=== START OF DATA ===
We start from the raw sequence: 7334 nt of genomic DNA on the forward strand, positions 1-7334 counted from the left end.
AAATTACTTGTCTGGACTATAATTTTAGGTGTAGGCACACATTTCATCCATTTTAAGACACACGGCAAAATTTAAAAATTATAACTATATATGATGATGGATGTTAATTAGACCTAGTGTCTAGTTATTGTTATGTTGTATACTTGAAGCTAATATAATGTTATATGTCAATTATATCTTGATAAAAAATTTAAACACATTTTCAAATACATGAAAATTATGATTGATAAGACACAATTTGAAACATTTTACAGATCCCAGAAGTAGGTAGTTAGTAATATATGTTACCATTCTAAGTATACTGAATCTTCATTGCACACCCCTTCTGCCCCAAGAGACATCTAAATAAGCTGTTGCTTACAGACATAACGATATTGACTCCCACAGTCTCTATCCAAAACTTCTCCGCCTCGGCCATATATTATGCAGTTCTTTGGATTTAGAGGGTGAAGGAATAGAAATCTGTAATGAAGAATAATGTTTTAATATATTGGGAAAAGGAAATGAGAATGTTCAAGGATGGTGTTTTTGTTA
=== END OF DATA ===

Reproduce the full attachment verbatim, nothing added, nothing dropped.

We start from the raw sequence: 7334 nt of genomic DNA on the forward strand, positions 1-7334 counted from the left end.
AAATTACTTGTCTGGACTATAATTTTAGGTGTAGGCACACATTTCATCCATTTTAAGACACACGGCAAAATTTAAAAATTATAACTATATATGATGATGGATGTTAATTAGACCTAGTGTCTAGTTATTGTTATGTTGTATACTTGAAGCTAATATAATGTTATATGTCAATTATATCTTGATAAAAAATTTAAACACATTTTCAAATACATGAAAATTATGATTGATAAGACACAATTTGAAACATTTTACAGATCCCAGAAGTAGGTAGTTAGTAATATATGTTACCATTCTAAGTATACTGAATCTTCATTGCACACCCCTTCTGCCCCAAGAGACATCTAAATAAGCTGTTGCTTACAGACATAACGATATTGACTCCCACAGTCTCTATCCAAAACTTCTCCGCCTCGGCCATATATTATGCAGTTCTTTGGATTTAGAGGGTGAAGGAATAGAAATCTGTAATGAAGAATAATGTTTTAATATATTGGGAAAAGGAAATGAGAATGTTCAAGGATGGTGTTTTTGTTA